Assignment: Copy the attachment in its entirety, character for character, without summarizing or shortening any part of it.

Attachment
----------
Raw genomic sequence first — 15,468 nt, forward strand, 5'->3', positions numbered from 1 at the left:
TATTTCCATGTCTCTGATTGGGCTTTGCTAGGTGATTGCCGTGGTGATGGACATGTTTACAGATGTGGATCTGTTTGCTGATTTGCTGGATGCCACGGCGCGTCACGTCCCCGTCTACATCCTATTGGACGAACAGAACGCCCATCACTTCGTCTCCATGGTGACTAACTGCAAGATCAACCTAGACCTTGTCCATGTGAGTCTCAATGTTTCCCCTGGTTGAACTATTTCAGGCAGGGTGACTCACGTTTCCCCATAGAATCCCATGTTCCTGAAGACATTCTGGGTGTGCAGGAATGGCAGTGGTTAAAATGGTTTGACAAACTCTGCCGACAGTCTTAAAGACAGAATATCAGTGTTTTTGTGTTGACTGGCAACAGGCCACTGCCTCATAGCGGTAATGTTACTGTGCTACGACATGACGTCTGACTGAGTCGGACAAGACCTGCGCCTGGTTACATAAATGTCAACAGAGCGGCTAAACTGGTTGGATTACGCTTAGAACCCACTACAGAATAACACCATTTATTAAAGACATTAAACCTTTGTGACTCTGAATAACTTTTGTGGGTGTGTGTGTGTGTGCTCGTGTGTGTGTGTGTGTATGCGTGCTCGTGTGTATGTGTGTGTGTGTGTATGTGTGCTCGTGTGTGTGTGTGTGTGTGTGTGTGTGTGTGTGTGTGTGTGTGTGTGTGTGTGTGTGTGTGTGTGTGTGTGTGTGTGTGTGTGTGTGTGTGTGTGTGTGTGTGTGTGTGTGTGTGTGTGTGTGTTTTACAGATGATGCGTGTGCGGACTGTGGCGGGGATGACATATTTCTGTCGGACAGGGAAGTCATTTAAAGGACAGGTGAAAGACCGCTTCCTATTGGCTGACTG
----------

Raw genomic sequence first — 15,468 nt, forward strand, 5'->3', positions numbered from 1 at the left:
TATTTCCATGTCTCTGATTGGGCTTTGCTAGGTGATTGCCGTGGTGATGGACATGTTTACAGATGTGGATCTGTTTGCTGATTTGCTGGATGCCACGGCGCGTCACGTCCCCGTCTACATCCTATTGGACGAACAGAACGCCCATCACTTCGTCTCCATGGTGACTAACTGCAAGATCAACCTAGACCTTGTCCATGTGAGTCTCAATGTTTCCCCTGGTTGAACTATTTCAGGCAGGGTGACTCACGTTTCCCCATAGAATCCCATGTTCCTGAAGACATTCTGGGTGTGCAGGAATGGCAGTGGTTAAAATGGTTTGACAAACTCTGCCGACAGTCTTAAAGACAGAATATCAGTGTTTTTGTGTTGACTGGCAACAGGCCACTGCCTCATAGCGGTAATGTTACTGTGCTACGACATGACGTCTGACTGAGTCGGACAAGACCTGCGCCTGGTTACATAAATGTCAACAGAGCGGCTAAACTGGTTGGATTACGCTTAGAACCCACTACAGAATAACACCATTTATTAAAGACATTAAACCTTTGTGACTCTGAATAACTTTTGTGGGTGTGTGTGTGTGTGCTCGTGTGTGTGTGTGTGTATGCGTGCTCGTGTGTATGTGTGTGTGTGTGTATGTGTGCTCGTGTGTGTGTGTGTGTGTGTGTGTGTGTGTGTGTGTGTGTGTGTGTGTGTGTGTGTGTGTGTGTGTGTGTGTGTGTGTGTGTGTGTGTGTGTGTGTGTGTGTGTGTGTGTGTGTGTGTGTGTGTTTTACAGATGATGCGTGTGCGGACTGTGGCGGGGATGACATATTTCTGTCGGACAGGGAAGTCATTTAAAGGACAGGTGAAAGACCGCTTCCTATTGGCTGACTG